Marianne F. Hatton's Blog

How Does Probate Work in South Carolina?

We know that probate is an official way of settlement of an estate. In South Carolina, a probate is handled by the ‘Probate Court’ and the estate settlement is done under the supervision of this court.

In the case, there is either no will, or there is no nominated person for inheritance as per the deceased person’s will. The court appoints an adult child or surviving spouse, known as an executor, to gather the assets and distribute them among the beneficiaries after paying taxes and bills.

Purpose of Probate in South Carolina

The basic purpose of probate is the prevention of fraud after a person’s death. This is to prevent the assets of a deceased’s person from theft. Furthermore, it is a way to freeze the estate till the judge ensures that;

• The will is authentic

• All the relevant individuals are notified

• All the property is appraised and identified

• All the taxes and creditors are paid

Once all of the above mentioned is done, the court releases an order to distribute the property and closes off the case.

Is probate applicable for all types of property?

Probate isn’t for all properties. Only the estates which fall below a pre-determined threshold may require the court’s supervision for settlement. Moreover, not all assets require probate for transfer. Some may transfer automatically after the death of the owner. These include:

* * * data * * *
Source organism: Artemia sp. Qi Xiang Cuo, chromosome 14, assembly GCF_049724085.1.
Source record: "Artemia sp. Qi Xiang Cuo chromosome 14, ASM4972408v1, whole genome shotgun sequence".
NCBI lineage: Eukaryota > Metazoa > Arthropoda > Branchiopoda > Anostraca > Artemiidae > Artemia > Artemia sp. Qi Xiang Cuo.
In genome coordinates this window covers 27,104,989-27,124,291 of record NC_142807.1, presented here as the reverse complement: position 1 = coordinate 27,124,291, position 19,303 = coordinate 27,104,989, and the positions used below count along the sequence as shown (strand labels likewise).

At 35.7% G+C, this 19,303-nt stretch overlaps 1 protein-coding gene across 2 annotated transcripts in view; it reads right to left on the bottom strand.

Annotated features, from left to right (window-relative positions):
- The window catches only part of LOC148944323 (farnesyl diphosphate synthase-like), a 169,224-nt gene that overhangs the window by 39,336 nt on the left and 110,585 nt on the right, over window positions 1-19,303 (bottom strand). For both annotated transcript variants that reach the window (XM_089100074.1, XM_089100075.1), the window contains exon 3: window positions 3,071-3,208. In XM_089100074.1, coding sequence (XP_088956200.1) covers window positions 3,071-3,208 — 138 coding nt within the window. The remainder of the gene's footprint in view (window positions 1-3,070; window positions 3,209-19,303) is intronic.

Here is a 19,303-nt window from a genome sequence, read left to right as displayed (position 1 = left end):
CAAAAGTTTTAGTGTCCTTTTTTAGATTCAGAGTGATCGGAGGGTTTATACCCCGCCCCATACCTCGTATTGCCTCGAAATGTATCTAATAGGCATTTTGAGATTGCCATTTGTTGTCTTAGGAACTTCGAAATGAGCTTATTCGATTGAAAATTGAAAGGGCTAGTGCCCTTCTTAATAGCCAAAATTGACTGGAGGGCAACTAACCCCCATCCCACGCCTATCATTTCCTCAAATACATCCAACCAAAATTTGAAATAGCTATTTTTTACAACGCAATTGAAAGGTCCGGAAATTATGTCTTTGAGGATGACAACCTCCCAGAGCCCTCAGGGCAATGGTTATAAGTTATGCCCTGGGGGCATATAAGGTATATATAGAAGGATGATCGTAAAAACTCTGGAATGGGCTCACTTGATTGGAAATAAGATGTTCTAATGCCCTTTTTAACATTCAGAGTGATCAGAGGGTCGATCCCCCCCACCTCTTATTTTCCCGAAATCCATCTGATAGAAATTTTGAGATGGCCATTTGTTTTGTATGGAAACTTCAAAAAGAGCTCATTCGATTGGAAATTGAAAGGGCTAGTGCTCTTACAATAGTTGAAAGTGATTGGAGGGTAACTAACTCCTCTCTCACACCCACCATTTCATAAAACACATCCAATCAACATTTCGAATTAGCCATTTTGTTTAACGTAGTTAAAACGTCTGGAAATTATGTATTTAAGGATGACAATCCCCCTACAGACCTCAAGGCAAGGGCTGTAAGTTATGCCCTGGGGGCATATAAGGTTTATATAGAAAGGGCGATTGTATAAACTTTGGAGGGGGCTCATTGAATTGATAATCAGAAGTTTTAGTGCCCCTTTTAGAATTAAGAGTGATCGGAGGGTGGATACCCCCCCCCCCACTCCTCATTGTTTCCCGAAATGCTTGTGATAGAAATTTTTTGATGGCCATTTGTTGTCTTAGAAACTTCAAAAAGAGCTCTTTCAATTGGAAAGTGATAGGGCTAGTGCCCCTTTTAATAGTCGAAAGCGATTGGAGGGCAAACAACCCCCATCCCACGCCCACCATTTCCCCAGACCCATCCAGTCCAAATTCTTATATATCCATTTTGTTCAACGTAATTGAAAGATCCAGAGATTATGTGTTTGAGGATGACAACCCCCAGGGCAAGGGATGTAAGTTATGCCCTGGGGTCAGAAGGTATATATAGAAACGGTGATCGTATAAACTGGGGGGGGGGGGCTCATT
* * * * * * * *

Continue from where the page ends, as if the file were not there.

• Joint Tenancy – When one tenant dies, another joint tenant automatically becomes the owner of the complete asset without requiring a court order

• Tenancy by the Entirety – Like joint tenancy, the surviving joint tenant becomes the owner of the entire asset after the death of one owner, but this is applicable to married couples only.

• Beneficiary Designations – Insurance policies including retirement accounts hold beneficiary names and after the death of account/policy owners, the beneficiaries get the entitlement of account, assets, or the policy.

The Uniform Probate Code

In South Carolina, the general procedure that is required to get an estate settled via probate is written in a set of legal laws known as Uniform Probate Code. These probate procedures are adopted in 15 states and with minor variations. South Carolina, however, has three different kinds of probate proceedings. Let us have a look at each one of them separately.

Informal Probate

Such a proceeding is taken up when the beneficiaries and heirs get along nicely and when there are no creditor disputes to resolve. These proceedings are informal and usually carried out when there is no trouble expected with regards to the transfer of assets.

Formal Probate – Unsupervised

A formal probate (even unsupervised) is a court proceeding in which a judge approves certain actions of the personal representative like distributing assets, selling estate property, or payment to an attorney. The reason for involving a court judge is to settle the disputes of beneficiaries over asset distribution, the amount payable to creditors, and validation of the will.

Formal Probate – Supervised

In formal probate, the court is involved in the supervision of the entire process of probate and the court is responsible for approving the property distribution.

Marianne F. Hatton
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